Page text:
Interning at Qubole: What I Learned From Working on Hive, Spark, and Sqoop
- By Xing Quan
- October 5, 2015
This is a guest post from Akhilesh Anandh, who was an engineering intern with us.
My journey with Qubole began in January 2015, when I joined as an intern for 6 months (my final semester of college) under the PS-2 programme of my alma mater BITS Pilani. I spent another 2 months at Qubole from July to September. I chose Qubole in order to get an opportunity to work on some interesting projects related to big data infrastructure, a field that I am highly passionate about; and also gain a first-hand insight into the culture of a small but rapidly growing startup.
Working at Qubole has been a wonderful and fun experience. Over the last 8 months, I got to work on some amazing stuff, and had a superb learning curve. I was guided by some awesome mentors who brought me up to speed real quick, patiently helped me with all my little doubts and questions, and pushed me in the right direction. (Shout-out to Rajat Gupta and Pavan Srinivas!)
Some of the stuff I worked on:
- Hive Storage Handler for Kinesis
A storage handler that allows users to create external tables in hive that reference data in kinesis streams. Users can read from / write to kinesis streams using hive queries. Checkpointing allows queries to be performed incrementally, by only reading the data that came in after the last query. This project has been open sourced, and can be found here.
- First Class Notebooks
Qubole offers Zeppelin-based notebooks for Spark and HBase clusters. First class notebooks allows the user to view a list of all notebooks across all clusters in one place, transfer a notebook from one cluster to another, clone a notebook, search for a notebook, etc. This was taken up by me initially and later launched by the team.
- Data Import/Export Improvements
I worked on a few minor features and fixes in Qubole’s data import/export tool, which is based on Sqoop. This includes periodic HDFS cleanup, handling a large number of tables, and allowing the use of pre-configured tunnels when creating a connection from the UI.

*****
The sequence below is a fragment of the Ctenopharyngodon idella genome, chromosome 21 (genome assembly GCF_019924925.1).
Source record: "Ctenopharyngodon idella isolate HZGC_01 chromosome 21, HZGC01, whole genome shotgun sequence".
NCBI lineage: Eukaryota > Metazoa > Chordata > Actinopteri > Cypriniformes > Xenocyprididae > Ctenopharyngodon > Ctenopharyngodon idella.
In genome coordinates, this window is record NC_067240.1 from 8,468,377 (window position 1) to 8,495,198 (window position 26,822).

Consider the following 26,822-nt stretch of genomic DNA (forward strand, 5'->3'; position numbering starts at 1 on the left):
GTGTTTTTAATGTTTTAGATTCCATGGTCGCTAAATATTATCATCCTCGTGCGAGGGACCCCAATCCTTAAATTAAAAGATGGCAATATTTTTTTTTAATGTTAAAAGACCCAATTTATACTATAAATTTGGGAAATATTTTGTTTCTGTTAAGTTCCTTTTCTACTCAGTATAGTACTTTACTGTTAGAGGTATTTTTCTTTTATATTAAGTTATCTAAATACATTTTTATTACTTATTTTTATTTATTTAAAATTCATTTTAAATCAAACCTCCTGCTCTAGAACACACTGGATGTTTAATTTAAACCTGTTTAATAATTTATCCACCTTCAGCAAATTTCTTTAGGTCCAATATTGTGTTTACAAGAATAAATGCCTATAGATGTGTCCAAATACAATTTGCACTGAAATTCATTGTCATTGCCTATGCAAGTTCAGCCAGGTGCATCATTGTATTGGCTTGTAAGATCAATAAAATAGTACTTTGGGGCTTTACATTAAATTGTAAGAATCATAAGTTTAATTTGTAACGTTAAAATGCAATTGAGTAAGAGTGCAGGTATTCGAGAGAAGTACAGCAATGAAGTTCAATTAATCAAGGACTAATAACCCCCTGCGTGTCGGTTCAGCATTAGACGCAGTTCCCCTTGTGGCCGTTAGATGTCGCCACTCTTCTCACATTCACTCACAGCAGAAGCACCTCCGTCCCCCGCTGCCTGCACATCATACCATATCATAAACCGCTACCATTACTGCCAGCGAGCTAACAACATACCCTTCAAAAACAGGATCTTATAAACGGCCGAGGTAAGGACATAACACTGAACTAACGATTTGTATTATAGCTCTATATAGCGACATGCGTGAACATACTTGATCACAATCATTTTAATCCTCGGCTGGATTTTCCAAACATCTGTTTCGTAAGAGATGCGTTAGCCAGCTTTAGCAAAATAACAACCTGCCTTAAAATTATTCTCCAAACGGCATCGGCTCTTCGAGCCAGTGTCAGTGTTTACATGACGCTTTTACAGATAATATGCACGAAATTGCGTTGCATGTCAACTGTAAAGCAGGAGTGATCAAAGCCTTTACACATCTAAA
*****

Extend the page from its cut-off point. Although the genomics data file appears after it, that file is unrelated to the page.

- Several miscellaneous improvements and features in Qubole’s Spark and Zeppelin offerings: automatically restarting Zeppelin interpreters after idle timeout, setting the default interpreter for a Zeppelin group, killing spark applications whose spark contexts have been stopped, allowing the user to edit the spark configuration of a cluster from the UI, supporting external packages in a spark program, and automated python tests for a few Spark features.
Dabbling with such a diverse set of projects was a tremendous learning experience, which boosted the breadth and depth of my knowledge and skills to a great extent. Here are some of my takeaways from this:
- I gained a deeper understanding of several tools commonly used for big data processing such as Hadoop, Hive, Spark, Zeppelin, etc. Working with them helped me get to know what tools are suitable for what use cases.
I got a lot of exposure to AWS and learned about its myriad of services – S3, EC2, Kinesis, DynamoDB, etc. This made me appreciate the power and versatility of the cloud.
Working on the web tier made me (somewhat) proficient in Ruby and Rails, and gave me a better idea of web development in general. I learned how to use the model-view-controller pattern, how to write REST APIs, etc.
- I became familiar with quite a few programming languages – I learned and used Scala while working on Spark; used Python for writing automated tests and scripts; Java for building the Hive storage handler, and some Zeppelin stuff.
- My shell scripting skills have improved a great deal.
From my very first day here, I found Qubolers (if you will) to be a bunch of outstandingly talented and passionate people, focused towards building cool products and getting things done. Everyone is highly collaborative (the Slack and Skype chat rooms teeming with activity sometimes even into the wee hours of the night are testimony to this), and always ready to help out (Joydeep, our co-founder, could be seen helping interns unscrew their laptops to add RAM on their first day). Qubolers enjoy vast amounts of flexibility in choosing working hours that suit them, working from home when they want, etc. There is a flat hierarchy, and minimal policies and processes. It is employees’ dedication and responsibility that makes all of this work. The founders have been working exceptionally hard to realize their vision.
At the same time, Qubolers don’t hold back on having fun. Team lunches, birthday celebrations, all-hands meetings over pizza, etc. happen all the time. Festivals like Holi are celebrated in the office in full swing. And to cool off from all the slogging, there’s the occasional off-site. Food expenses are reimbursed, which meant I and other interns had a fun time together trying out the several restaurants in the area for lunch.
Overall, I enjoyed every moment I spent at Qubole, and am sure the experience and learnings I gained here would be quite useful in my career as a software engineer. I would definitely recommend Qubole to anyone interested in the big data space.
Thanks for the post, Akhilesh! PS. Check out our career page if you’re interested in exploring employment and internship opportunities with Qubole.